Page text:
WHEELING - West Virginia needs a new voice in the Senate to speak out against Obama administration policies that have a devastating impact on the state, Rep. Shelley Moore Capito told community and business leaders during a Tuesday campaign stop in Wheeling.
Capito, R-Charleston, is running against Secretary of State Natalie Tennant, the Democrat nominee, for the seat held by retiring Sen. Jay Rockefeller, D-W.Va. Capito has represented West Virginia's 2nd Congressional District in the House since 2000, and political pundits look to the Capito-Tennant race as key to the GOP's effort to gain control of the Senate for the first time since 2007.
Getting people back to work in West Virginia, where unemployment remains slightly above the national average, depends on a healthy energy economy, Capito said as she kicked off her "West Virginia Works" tour Tuesday at the nearly 120-year-old Wheeling Coffee and Spice. She said there's no better example of that than Wheeling, located at the heart of the Marcellus Shale natural gas boom.
ADDRESSES?AREA?LEADERS — Rep. Shelley Moore Capito, R-Charleston, addresses community and business leaders during a campaign stop at Wheeling Coffee and Spice on Tuesday. -- Ian Hicks
"Our voice in the United States Senate is critically important," Capito said. "We have an opportunity to change that voice."
She pointed to Alpha Natural Resource's announcement last week it will likely lay off 1,100 coal miners at 11 southern West Virginia mines, in part due to tightening federal regulations on the industry, as an example of why the country needs a course change, particularly when it comes to its energy policy. She said the layoffs will hurt not only those families affected directly but thousands of others whose jobs are supported by a healthy coal industry.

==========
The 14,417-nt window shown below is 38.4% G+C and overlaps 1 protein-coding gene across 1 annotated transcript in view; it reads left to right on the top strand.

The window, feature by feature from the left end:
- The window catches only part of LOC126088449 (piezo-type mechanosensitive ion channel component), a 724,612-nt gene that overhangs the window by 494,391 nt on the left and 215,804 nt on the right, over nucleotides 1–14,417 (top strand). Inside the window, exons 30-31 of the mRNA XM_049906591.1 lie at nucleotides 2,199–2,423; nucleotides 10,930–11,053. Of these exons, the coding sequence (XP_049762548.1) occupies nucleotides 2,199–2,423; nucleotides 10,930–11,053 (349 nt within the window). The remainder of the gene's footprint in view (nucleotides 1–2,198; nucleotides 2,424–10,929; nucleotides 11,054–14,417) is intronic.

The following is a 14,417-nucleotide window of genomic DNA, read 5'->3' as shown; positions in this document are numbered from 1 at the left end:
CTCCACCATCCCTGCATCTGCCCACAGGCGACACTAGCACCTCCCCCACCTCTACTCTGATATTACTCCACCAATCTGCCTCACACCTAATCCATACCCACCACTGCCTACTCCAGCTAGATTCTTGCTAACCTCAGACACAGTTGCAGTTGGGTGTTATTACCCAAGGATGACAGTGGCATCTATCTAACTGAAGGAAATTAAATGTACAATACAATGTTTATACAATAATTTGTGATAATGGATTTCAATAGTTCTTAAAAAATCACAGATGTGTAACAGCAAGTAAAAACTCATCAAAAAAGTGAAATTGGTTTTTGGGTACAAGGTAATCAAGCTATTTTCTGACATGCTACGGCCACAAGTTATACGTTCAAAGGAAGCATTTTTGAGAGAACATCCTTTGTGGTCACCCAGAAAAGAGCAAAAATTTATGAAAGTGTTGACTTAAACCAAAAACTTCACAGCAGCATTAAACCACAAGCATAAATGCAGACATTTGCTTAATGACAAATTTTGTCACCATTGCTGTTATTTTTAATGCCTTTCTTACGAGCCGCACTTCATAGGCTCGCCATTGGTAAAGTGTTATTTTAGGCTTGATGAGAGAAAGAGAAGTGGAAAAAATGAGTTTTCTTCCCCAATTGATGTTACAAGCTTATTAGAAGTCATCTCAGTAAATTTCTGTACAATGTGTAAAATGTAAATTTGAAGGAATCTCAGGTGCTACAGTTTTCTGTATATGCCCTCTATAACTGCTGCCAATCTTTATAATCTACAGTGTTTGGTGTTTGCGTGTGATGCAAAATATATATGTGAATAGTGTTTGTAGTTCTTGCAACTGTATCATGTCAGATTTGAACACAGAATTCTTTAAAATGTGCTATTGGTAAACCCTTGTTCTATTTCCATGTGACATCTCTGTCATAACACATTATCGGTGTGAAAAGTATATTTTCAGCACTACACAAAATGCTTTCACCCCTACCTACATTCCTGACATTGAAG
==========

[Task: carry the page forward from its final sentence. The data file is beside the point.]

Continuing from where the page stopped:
"The president has decided through his regulatory regime that he's going to pick winners and losers - and coal is losing," Capito said.
Delegate Ryan Ferns, R-Ohio, said he recently learned that health insurance premiums for the small business he owns in Benwood are going up 27 percent, and asked Capito what she believes it will take to get such premium increases under control.
Capito said she's voted more than 50 times as a member of the House to repeal the Affordable Care Act. She said she would prefer a system that allows insurers to sell coverage across state lines, permits small businesses to pool resources to get better premiums and addresses medical liability reform.
The system under the Affordable Care Act puts West Virginia at a particular disadvantage, she believes, because only one provider signed up to offer coverage under the state's new health insurance exchange.
"We want everybody insured, but somebody's got to pay for it," she said.
Capito said the law encourages employers with more than 50 workers that will eventually have to offer government-approved insurance to cut their workers' hours to part-time or simply not offer coverage and pay the resulting fine.
"It's going to move everybody into more government-run insurance, and that concerns me," Capito said.
Capito's other stops Tuesday included tours of Straub Automotive at The Highlands and Elm Grove Chrysler/Dodge on National Road. Following her stops in Wheeling on Tuesday afternoon, Capito traveled to Weirton for a fundraiser at Dee Jay's BBQ Ribs and Grille. She will be back in Wheeling this afternoon beginning at 2 p.m. to tour Ohio Valley Medical Center and Ziegenfelder's Ice Cream Co.
Capito said she chose Wheeling as the kickoff point for several reasons, including her roots as a Glen Dale native. She said Wheeling is a great example of a city that's seen hard times with the decline of the steel industry but is trying to capitalize on opportunities presented by growth in the natural gas industry.
"I'm from the Northern Panhandle originally. ... There's a lot of innovation here in Wheeling, folks here that are thinking ahead," Capito said.